Dr. Nora Perrone-Bizzozero is a Professor of Neurosciences at the University of New Mexico School of Medicine with a secondary appointment in the department of Psychiatry and Behavioral Sciences. Dr. Perrone-Bizzozero was initially trained in Clinical and Basic Biochemistry and Genetics at the University of Buenos Aires School of Pharmacy and Biochemistry, Argentina, where she received a Doctorate in Biochemistry. She later received her post-doctoral training in Neuroscience and Psychiatry at McLean Hospital Harvard Medical School, before joining UNM in 1990.

She is well recognized for her work on the molecular mechanisms controlling the expression of genes during normal brain development and in neurodevelopmental disorders, such as schizophrenia and fetal alcohol exposure, as well as drug addiction.  Dr. Perrone-Bizzozero has received continued federal funding as principal investigator (PI) for the past 30 years and has served a grant reviewer at National Institutes of Health (NIH) study sections for the past 20 years. For the past 10 years, she has been collaborating with investigators at the Mind Research Network (MRN) studying the effects of gene variation on brain structure and function in patients with schizophrenia; and has been characterizing the molecular mechanisms underlying substance use disorders. She has received several honors including being elected as a fellow of the American Association for the Advancement of Science (AAAS) in 2011. She has published over 125 articles, book chapters, and reviews and given lectures on her basic molecular studies of brain development and the neurobiological and genetic aspects of schizophrenia, fetal alcohol spectrum disorders and cocaine seeking at national and international meetings. She currently has two grants as principal investigator PI, one to study the role of RNA-binding proteins in neuronal development and another on the role of circRNAs in cocaine addiction. She is also a member of the faculty development and advisory committee of the MRN/UNM COBRE Phase III center grant on schizophrenia and other psychiatric disorders and collaborator on a grant to study the neuroimaging and genetics of schizophrenia.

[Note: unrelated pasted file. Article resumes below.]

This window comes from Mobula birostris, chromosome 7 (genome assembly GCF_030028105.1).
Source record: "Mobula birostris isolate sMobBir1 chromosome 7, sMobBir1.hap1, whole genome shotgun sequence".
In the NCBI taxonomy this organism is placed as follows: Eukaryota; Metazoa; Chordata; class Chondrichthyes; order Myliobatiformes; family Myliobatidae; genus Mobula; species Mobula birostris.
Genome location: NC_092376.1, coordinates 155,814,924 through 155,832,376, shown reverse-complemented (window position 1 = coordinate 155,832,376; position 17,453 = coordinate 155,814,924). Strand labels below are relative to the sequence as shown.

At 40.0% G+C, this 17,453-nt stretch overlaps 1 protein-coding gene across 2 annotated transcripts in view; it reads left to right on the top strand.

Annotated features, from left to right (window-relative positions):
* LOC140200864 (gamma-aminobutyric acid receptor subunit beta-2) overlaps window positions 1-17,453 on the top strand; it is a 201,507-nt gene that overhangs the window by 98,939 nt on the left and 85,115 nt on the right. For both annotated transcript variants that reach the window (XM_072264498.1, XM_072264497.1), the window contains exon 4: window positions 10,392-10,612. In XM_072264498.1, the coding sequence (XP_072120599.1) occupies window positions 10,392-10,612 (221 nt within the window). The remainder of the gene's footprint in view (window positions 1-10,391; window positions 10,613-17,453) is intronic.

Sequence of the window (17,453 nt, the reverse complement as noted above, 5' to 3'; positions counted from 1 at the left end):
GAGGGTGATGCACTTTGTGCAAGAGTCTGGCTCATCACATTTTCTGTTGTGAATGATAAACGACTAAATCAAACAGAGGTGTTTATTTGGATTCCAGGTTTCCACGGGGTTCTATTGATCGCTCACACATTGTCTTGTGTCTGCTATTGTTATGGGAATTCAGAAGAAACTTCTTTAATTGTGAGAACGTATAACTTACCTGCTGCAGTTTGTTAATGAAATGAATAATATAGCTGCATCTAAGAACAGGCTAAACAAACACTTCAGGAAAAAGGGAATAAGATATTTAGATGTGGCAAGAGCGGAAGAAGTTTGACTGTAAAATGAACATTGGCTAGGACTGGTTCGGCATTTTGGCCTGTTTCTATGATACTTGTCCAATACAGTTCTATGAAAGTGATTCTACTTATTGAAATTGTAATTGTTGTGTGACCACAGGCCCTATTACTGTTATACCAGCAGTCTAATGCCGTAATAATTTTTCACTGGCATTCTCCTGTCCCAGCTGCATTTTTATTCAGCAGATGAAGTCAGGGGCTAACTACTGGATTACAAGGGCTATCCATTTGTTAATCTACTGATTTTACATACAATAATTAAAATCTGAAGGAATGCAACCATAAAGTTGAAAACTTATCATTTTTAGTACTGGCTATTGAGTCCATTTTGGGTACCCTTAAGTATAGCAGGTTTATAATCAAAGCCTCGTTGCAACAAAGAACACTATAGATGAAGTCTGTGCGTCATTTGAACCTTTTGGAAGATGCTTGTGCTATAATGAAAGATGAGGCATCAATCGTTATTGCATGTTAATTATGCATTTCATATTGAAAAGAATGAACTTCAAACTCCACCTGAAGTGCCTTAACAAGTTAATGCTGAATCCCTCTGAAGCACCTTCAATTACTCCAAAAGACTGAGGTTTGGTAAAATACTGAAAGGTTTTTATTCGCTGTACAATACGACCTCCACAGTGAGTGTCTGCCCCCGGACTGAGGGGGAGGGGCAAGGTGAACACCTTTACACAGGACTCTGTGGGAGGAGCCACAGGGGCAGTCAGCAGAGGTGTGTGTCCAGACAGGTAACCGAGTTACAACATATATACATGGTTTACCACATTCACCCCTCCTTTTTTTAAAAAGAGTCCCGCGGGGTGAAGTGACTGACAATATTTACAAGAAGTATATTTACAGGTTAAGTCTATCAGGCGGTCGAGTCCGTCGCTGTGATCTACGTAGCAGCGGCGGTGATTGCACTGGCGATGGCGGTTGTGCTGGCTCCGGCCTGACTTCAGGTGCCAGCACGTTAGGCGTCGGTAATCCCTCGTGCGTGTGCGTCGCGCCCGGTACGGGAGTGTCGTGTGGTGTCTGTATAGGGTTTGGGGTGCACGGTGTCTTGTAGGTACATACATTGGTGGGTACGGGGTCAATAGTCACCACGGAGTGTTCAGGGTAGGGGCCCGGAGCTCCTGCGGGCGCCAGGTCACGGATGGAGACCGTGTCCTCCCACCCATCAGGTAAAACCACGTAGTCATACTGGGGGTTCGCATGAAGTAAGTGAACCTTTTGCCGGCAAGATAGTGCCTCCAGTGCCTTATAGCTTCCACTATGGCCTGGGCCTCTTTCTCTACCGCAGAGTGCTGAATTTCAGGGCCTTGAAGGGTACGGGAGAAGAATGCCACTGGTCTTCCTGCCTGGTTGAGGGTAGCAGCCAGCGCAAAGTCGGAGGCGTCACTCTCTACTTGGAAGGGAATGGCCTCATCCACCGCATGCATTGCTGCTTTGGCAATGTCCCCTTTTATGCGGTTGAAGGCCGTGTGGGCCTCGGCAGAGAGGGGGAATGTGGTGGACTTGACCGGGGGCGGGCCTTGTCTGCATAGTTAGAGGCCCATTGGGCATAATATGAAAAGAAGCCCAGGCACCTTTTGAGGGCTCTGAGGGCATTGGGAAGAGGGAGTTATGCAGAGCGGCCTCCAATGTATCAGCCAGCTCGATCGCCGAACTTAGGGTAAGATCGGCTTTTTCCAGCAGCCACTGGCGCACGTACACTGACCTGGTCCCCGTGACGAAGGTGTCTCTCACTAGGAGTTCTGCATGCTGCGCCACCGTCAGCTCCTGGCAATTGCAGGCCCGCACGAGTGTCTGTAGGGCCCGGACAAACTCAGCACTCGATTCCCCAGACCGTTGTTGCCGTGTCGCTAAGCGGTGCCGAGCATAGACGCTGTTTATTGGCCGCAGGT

Areas of Specialty